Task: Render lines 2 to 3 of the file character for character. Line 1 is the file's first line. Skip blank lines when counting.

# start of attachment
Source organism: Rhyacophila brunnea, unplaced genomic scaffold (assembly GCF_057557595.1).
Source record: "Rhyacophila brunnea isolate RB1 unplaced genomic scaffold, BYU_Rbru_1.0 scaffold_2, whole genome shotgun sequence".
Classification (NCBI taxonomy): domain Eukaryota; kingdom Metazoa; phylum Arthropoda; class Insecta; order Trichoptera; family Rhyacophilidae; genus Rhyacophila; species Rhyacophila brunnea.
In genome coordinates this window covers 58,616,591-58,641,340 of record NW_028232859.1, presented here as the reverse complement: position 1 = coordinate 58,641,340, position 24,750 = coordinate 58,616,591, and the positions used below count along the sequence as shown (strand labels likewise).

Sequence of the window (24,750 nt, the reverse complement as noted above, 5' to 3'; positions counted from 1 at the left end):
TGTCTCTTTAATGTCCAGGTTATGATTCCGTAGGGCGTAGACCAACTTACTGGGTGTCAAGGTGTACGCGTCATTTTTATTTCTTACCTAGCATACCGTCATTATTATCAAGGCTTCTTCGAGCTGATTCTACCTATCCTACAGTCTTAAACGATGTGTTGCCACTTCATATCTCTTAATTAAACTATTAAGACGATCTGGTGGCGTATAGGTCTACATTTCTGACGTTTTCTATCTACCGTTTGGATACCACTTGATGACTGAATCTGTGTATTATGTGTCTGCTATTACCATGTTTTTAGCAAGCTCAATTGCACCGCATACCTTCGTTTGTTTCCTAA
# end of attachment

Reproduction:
Source record: "Rhyacophila brunnea isolate RB1 unplaced genomic scaffold, BYU_Rbru_1.0 scaffold_2, whole genome shotgun sequence".
Classification (NCBI taxonomy): domain Eukaryota; kingdom Metazoa; phylum Arthropoda; class Insecta; order Trichoptera; family Rhyacophilidae; genus Rhyacophila; species Rhyacophila brunnea.